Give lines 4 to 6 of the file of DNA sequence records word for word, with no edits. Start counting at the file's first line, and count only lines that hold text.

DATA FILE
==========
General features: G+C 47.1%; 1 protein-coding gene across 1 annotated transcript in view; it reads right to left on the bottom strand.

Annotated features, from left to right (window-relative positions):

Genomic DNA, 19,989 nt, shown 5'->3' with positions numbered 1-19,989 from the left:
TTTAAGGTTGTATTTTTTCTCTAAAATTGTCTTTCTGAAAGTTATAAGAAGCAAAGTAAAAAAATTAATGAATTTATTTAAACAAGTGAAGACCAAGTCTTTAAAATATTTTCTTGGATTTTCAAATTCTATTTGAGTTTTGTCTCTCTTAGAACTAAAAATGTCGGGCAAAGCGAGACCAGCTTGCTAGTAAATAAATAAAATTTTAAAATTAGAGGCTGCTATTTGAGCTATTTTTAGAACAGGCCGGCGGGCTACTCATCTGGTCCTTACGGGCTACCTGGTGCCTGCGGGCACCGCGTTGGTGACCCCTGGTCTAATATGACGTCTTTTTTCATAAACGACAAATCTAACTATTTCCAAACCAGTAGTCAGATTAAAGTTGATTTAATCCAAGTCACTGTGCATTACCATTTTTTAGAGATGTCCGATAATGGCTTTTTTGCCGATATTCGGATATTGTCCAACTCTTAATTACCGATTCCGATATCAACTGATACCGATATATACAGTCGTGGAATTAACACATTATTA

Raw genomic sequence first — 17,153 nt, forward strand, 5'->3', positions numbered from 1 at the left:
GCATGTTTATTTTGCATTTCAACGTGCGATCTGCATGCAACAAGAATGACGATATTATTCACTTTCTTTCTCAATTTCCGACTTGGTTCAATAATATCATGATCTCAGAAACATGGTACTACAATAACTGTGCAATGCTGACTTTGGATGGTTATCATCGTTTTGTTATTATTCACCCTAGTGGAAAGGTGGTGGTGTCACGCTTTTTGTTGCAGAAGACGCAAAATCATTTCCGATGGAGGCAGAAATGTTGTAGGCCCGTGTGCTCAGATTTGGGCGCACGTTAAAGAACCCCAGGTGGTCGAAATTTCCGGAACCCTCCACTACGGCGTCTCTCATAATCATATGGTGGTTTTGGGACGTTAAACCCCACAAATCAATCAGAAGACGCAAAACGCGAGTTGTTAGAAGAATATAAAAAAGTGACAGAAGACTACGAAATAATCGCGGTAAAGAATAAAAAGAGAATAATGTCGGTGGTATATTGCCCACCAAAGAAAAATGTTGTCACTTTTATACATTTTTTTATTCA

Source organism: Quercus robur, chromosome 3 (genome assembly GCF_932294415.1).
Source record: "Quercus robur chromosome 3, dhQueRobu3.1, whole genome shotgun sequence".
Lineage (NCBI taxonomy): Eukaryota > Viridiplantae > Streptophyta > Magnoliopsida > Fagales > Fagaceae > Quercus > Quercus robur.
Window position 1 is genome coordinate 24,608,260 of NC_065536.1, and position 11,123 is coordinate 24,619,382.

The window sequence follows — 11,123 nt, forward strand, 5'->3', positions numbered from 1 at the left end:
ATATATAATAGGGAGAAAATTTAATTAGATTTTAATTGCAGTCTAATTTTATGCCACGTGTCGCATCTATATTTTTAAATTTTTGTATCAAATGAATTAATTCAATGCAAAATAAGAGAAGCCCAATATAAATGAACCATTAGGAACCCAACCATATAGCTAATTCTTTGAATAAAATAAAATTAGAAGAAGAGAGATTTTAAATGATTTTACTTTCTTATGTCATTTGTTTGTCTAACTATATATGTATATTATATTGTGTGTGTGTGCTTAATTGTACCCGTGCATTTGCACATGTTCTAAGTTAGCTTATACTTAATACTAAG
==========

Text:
TTTAAGGTTGTATTTTTTCTCTAAAATTGTCTTTCTGAAAGTTATAAGAAGCAAAGTAAAAAAATTAATGAATTTATTTAAACAAGTGAAGACCAAGTCTTTAAAATATTTTCTTGGATTTTCAAATTCTATTTGAGTTTTGTCTCTCTTAGAACTAAAAATGTCGGGCAAAGCGAGACCAGCTTGCTAGTAAATAAATAAAATTTTAAAATTAGAGGCTGCTATTTGAGCTATTTTTAGAACAGGCCGGCGGGCTACTCATCTGGTCCTTACGGGCTACCTGGTGCCTGCGGGCACCGCGTTGGTGACCCCTGGTCTAATATGACGTCTTTTTTCATAAACGACAAATCTAACTATTTCCAAACCAGTAGTCAGATTAAAGTTGATTTAATCCAAGTCACTGTGCATTACCATTTTTTAGAGATGTCCGATAATGGCTTTTTTGCCGATATTCGGATATTGTCCAACTCTTAATTACCGATTCCGATATCAACTGATACCGATATATACAGTCGTGGAATTAACACATTATTA

Raw genomic sequence first — 17,153 nt, forward strand, 5'->3', positions numbered from 1 at the left:
GCATGTTTATTTTGCATTTCAACGTGCGATCTGCATGCAACAAGAATGACGATATTATTCACTTTCTTTCTCAATTTCCGACTTGGTTCAATAATATCATGATCTCAGAAACATGGTACTACAATAACTGTGCAATGCTGACTTTGGATGGTTATCATCGTTTTGTTATTATTCACCCTAGTGGAAAGGTGGTGGTGTCACGCTTTTTGTTGCAGAAGACGCAAAATCATTTCCGATGGAGGCAGAAATGTTGTAGGCCCGTGTGCTCAGATTTGGGCGCACGTTAAAGAACCCCAGGTGGTCGAAATTTCCGGAACCCTCCACTACGGCGTCTCTCATAATCATATGGTGGTTTTGGGACGTTAAACCCCACAAATCAATCAGAAGACGCAAAACGCGAGTTGTTAGAAGAATATAAAAAAGTGACAGAAGACTACGAAATAATCGCGGTAAAGAATAAAAAGAGAATAATGTCGGTGGTATATTGCCCACCAAAGAAAAATGTTGTCACTTTTATACATTTTTTTATTCA